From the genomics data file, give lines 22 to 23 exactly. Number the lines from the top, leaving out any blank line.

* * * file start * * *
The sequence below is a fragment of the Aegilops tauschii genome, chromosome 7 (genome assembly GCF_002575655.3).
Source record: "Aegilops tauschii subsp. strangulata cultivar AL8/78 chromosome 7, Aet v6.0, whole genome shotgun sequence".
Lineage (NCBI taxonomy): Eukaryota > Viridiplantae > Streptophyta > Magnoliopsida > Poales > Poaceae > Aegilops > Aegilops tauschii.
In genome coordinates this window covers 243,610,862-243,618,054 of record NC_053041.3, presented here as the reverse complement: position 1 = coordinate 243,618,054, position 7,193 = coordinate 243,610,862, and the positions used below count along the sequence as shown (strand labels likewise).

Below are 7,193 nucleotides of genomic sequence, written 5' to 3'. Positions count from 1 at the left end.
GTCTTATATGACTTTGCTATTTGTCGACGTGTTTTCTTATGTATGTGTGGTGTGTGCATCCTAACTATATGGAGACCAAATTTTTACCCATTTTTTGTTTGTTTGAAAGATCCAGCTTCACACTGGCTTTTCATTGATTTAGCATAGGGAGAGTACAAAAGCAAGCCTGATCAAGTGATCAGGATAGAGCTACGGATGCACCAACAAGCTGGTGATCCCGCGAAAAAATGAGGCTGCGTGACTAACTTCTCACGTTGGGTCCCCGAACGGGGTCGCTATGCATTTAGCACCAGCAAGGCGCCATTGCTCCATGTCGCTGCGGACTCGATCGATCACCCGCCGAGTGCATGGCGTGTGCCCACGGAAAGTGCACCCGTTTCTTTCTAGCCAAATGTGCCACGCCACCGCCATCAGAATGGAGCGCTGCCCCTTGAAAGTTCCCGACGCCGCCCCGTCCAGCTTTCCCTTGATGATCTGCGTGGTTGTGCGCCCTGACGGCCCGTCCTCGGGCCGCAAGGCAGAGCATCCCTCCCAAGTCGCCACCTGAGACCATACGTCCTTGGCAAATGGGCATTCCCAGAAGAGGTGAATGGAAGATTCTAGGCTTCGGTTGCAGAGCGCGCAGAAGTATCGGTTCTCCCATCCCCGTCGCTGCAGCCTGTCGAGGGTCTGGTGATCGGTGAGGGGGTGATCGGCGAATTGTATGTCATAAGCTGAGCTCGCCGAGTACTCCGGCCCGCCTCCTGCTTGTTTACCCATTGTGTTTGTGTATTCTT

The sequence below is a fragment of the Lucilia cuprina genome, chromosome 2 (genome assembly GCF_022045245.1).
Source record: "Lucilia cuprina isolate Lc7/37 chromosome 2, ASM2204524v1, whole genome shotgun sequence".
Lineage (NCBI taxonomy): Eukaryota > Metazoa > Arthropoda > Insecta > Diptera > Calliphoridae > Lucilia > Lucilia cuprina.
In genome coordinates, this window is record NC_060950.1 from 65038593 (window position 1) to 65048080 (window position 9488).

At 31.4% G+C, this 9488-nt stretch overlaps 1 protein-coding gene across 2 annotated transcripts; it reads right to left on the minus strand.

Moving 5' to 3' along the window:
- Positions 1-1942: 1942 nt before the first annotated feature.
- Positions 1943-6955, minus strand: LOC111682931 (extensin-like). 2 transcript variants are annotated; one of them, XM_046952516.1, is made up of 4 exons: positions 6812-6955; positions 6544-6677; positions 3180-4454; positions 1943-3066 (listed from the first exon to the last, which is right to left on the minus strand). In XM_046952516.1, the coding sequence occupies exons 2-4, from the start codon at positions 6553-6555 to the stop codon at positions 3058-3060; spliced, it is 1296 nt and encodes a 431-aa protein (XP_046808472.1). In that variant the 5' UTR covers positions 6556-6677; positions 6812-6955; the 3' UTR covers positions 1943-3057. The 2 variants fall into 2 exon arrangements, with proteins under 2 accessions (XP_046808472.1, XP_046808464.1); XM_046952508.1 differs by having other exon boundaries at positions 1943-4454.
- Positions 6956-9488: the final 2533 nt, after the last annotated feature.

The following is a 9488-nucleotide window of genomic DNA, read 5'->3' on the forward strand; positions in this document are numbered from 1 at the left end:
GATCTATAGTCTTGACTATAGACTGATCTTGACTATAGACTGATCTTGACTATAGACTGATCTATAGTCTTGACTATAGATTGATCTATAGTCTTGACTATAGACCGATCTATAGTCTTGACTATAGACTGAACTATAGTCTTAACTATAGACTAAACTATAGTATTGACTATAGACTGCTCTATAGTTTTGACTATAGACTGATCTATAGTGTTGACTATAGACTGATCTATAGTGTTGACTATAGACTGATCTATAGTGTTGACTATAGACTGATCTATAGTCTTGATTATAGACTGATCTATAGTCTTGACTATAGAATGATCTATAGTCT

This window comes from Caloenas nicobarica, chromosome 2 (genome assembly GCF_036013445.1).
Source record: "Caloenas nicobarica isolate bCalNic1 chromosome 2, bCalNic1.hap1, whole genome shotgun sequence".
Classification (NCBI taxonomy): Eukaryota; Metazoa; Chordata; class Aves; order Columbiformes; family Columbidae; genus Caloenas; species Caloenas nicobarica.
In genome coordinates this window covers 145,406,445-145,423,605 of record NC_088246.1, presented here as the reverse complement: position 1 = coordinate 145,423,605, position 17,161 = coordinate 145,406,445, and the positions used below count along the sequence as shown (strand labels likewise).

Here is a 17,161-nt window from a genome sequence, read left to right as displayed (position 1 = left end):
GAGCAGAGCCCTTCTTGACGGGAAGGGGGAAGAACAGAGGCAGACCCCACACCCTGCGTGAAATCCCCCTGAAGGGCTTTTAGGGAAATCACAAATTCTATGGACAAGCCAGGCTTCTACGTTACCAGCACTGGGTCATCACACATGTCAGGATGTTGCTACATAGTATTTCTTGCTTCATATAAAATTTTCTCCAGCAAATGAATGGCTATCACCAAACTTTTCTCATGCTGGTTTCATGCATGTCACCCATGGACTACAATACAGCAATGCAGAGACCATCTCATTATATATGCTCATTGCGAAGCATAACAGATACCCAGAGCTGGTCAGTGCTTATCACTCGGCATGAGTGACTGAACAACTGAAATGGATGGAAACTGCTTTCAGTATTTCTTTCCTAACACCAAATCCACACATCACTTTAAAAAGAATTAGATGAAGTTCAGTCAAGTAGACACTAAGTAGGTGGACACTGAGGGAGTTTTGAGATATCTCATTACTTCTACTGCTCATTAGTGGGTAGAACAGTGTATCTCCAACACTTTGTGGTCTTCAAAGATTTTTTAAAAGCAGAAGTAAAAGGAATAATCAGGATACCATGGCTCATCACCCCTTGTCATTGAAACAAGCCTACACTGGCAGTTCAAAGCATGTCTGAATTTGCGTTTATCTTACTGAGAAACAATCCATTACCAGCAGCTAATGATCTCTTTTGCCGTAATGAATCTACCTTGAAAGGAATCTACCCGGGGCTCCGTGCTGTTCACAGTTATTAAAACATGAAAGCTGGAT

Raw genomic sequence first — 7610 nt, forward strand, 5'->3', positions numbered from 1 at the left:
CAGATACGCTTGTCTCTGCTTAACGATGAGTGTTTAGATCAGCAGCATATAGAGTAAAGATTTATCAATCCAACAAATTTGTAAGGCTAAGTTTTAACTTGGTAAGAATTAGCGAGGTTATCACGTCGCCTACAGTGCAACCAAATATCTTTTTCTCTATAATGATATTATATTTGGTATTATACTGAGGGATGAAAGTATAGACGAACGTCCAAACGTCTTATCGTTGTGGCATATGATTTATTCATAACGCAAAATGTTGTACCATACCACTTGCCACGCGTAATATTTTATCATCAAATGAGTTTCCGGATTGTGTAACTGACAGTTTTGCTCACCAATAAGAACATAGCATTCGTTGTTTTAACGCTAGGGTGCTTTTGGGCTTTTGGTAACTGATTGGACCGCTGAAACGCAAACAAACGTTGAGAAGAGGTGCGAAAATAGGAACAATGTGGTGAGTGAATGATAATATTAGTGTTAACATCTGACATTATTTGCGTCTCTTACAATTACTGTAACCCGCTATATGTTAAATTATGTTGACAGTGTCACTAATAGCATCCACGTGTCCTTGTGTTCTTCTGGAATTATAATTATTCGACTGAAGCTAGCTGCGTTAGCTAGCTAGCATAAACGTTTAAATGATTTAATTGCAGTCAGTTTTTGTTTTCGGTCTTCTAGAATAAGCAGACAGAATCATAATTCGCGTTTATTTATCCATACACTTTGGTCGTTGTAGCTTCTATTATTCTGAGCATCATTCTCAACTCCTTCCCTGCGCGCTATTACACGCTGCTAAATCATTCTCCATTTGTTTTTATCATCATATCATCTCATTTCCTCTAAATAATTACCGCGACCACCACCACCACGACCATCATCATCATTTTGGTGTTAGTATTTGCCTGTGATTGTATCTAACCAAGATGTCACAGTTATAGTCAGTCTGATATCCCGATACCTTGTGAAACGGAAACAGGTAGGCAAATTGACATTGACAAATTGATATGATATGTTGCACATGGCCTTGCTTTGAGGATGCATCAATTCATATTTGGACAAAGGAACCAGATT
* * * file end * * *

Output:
Here is a 17,161-nt window from a genome sequence, read left to right as displayed (position 1 = left end):
GAGCAGAGCCCTTCTTGACGGGAAGGGGGAAGAACAGAGGCAGACCCCACACCCTGCGTGAAATCCCCCTGAAGGGCTTTTAGGGAAATCACAAATTCTATGGACAAGCCAGGCTTCTACGTTACCAGCACTGGGTCATCACACATGTCAGGATGTTGCTACATAGTATTTCTTGCTTCATATAAAATTTTCTCCAGCAAATGAATGGCTATCACCAAACTTTTCTCATGCTGGTTTCATGCATGTCACCCATGGACTACAATACAGCAATGCAGAGACCATCTCATTATATATGCTCATTGCGAAGCATAACAGATACCCAGAGCTGGTCAGTGCTTATCACTCGGCATGAGTGACTGAACAACTGAAATGGATGGAAACTGCTTTCAGTATTTCTTTCCTAACACCAAATCCACACATCACTTTAAAAAGAATTAGATGAAGTTCAGTCAAGTAGACACTAAGTAGGTGGACACTGAGGGAGTTTTGAGATATCTCATTACTTCTACTGCTCATTAGTGGGTAGAACAGTGTATCTCCAACACTTTGTGGTCTTCAAAGATTTTTTAAAAGCAGAAGTAAAAGGAATAATCAGGATACCATGGCTCATCACCCCTTGTCATTGAAACAAGCCTACACTGGCAGTTCAAAGCATGTCTGAATTTGCGTTTATCTTACTGAGAAACAATCCATTACCAGCAGCTAATGATCTCTTTTGCCGTAATGAATCTACCTTGAAAGGAATCTACCCGGGGCTCCGTGCTGTTCACAGTTATTAAAACATGAAAGCTGGAT